I challenge any of you to name one other country in the world that only has one market for its largest export. Right now our most valuable resource is landlocked in North America and isolated from the world market. That means it is often isolated from world price. The August spread between West Texas Intermediate and Brent Crude, the world price, was $22 per barrel. Canadian heavy crude has more often than not sold at a discount to U.S. light crude that goes well beyond the quality differential – simply because of lack of market.

In perhaps the same way as they acted to provide a second market for the natural gas of Turkmenistan (other than Russia), thereby allowing the Turkmen to be able to sustain higher prices; now they can to some eyes be seen as riding to the rescue of Canadian prices.

And then there is the controversial Keystone XL pipeline set to run from Alberta down to Houston and refineries south, and which is generating some high-level opposition.

Planned route for the Keystone pipeline

There are some current indications that the State Department will approve the pipeline, permission needed since it crosses an international border. It may not hurt those chances that the chief lobbyist for TransCanada was, apparently, the deputy manager of Secretary Clinton’s 2008 campaign. The latest step by the opposing forces has been to challenge the permit that TransCanada has to carry out construction on the Canadian side. Apparently the delays that are holding up the start of construction of the 700 kbd pipeline have carried the project beyond the year during which TransCanada had permission to start construction, without such construction beginning. On the other hand, TransCanada is pointing to preparations for river crossings and the laying of foundations for oil storage tanks as evidence of such construction.

It is expected that with this increased demand, production from the oil sands will double by 2020. This expansion is not without demands of its own, since the use of natural gas in the mining process (see earlier posts) will lead to an increase in demand from 1.1 bcf to 3.0 bcf to help in that production gain. And so I will take another glance at the plans for the oil sands in the next post in this series.

Did Libya figure in that top 15 list last year?

In 2010 Libya averaged 51 kbd of oil exported into the United States, about 0.5% of total US crude imports. The number had been steadily declining since 2007. The recent restart of imports from there has the oil flowing to Hawaii, I believe.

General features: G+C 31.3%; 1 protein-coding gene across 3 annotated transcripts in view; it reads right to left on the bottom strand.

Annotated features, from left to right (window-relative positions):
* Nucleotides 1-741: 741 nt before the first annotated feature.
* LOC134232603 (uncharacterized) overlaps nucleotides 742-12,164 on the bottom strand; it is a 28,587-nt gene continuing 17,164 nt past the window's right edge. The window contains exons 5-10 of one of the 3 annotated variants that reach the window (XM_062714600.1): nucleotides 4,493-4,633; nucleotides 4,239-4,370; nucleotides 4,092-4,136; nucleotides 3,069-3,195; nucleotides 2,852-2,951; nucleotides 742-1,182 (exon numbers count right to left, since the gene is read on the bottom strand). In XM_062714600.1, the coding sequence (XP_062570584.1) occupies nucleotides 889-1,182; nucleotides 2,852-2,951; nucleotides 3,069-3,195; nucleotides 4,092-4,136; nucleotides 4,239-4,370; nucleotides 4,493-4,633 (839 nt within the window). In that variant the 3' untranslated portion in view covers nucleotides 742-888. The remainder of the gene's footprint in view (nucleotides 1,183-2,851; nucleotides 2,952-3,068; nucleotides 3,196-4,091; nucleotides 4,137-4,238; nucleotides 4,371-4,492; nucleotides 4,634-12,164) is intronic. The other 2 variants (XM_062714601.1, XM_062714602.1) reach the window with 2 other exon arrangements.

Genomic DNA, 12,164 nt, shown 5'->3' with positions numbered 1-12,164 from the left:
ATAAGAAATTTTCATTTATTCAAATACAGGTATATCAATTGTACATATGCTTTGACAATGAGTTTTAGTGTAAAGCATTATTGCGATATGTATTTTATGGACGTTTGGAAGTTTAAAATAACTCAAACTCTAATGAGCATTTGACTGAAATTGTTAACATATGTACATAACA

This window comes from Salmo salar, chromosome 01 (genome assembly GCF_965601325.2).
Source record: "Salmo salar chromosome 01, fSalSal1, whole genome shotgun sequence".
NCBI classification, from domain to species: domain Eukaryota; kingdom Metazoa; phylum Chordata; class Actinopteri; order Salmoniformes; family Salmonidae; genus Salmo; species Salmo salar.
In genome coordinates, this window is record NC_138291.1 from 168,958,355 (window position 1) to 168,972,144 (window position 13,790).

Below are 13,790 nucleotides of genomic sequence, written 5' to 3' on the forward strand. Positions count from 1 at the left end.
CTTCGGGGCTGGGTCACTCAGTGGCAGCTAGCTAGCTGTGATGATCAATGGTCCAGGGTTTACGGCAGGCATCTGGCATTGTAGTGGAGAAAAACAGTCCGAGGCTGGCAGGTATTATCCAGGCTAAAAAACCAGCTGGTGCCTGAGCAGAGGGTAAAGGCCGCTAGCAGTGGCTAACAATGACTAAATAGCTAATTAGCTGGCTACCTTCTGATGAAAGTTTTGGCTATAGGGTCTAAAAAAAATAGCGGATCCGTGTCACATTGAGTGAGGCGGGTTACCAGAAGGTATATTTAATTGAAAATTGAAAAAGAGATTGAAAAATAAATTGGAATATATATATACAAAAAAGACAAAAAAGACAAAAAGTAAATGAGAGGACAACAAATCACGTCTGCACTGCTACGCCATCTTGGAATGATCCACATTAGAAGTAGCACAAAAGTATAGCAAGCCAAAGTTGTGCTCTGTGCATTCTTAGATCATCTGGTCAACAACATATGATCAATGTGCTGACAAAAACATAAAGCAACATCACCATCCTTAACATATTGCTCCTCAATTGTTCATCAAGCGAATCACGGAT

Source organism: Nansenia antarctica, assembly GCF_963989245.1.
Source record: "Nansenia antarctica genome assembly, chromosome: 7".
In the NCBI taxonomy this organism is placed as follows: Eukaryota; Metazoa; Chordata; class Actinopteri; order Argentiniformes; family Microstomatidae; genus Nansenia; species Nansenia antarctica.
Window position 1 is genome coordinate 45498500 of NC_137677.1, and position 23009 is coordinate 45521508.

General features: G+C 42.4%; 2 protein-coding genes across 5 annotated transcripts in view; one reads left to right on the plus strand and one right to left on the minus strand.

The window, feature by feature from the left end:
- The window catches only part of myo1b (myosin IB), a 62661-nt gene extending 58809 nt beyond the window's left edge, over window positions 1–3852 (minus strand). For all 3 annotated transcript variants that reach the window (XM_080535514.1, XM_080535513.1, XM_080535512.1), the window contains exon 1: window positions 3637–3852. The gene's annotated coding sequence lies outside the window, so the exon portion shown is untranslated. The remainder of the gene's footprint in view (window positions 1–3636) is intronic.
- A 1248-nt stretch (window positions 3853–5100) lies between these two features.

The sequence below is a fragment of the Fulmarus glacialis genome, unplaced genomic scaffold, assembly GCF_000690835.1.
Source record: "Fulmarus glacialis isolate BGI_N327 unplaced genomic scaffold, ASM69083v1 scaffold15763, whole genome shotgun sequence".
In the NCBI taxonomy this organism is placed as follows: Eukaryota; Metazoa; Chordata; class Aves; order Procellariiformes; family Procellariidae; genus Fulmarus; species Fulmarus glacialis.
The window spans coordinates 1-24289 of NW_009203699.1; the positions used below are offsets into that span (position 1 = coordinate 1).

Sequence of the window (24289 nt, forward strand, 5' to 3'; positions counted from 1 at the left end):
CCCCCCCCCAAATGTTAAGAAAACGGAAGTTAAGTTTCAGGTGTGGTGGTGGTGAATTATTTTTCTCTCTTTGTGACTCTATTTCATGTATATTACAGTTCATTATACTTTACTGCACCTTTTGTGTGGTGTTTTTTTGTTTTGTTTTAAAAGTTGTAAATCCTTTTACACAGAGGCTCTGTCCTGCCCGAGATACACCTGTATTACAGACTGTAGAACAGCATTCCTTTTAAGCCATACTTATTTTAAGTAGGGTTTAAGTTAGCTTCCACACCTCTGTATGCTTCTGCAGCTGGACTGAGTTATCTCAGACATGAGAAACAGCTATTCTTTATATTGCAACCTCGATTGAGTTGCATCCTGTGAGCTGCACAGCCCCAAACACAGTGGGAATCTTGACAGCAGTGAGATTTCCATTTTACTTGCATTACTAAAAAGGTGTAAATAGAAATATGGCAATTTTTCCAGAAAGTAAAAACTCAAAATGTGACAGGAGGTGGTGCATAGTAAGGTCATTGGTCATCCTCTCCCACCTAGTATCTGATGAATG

Doesn't Canada import significant quantities of oil to its Atlantic coast, making its supply to the U.S. indirect imports from the Middle East?

Figures I've seen from 2006 or so were that imported oil was over 50% of Canadian domestic consumption. While tar sand production in Canada has grown since then, has Canada become a net exporter of oil?

EDIT: This TOD article from 2009 says Canada has modest net exports after its East Coast imports.

Canadian import/export data is complicated by the fact that Canada is both an importer and exporter of both crude oil and oil products. Some of the big Atlantic coast refineries, including the biggest one in Canada, import foreign crude oil and export most of their output to the United States.

According to the Canadian Association of Petroleum Producers, the "apparent" consumption of crude oil and products in Canada was about 1.6 million barrels per day in 2009. Since Canada appears to be producing about 3.0 million bpd of oil in 2011, and I doubt domestic consumption has increased lately, I would say that about 1.4 million bpd of Canadian oil production is now going to export on a net basis.

Canadian governments don't really care about the net export calculation so you have to do it yourself. They are only concerned about the balance of payments and the tax revenues, which are highly positive.

I would commend Heading Out for a pretty accurate and politically neutral summary of the Canadian export situation as it currently stands. There has been more heat than light coming out of the US press and politicians about it lately, so this helps.

I would add that, in addition to Enbridge's 525,000 bpd Northern Gateway pipeline proposal from Alberta's oil sands to the northern BC's of Kitimat, Kinder-Morgan is proposing to expand its Trans-Mountain pipeline from Edmonton to Vancouver, BC from 300,000 to 700,000 bpd. Of that 700,000 bpd, 1/3 would go to refineries in BC and Washington State and 2/3 would go - elsewhere. Guess where. Shipping around 450,000 bpd of oil out of Vancouver would seem to be a bit dicey given the shallow channels and lack of clearance under the bridges, but the Metro Vancouver port authority seems to be keen on the concept, and the money.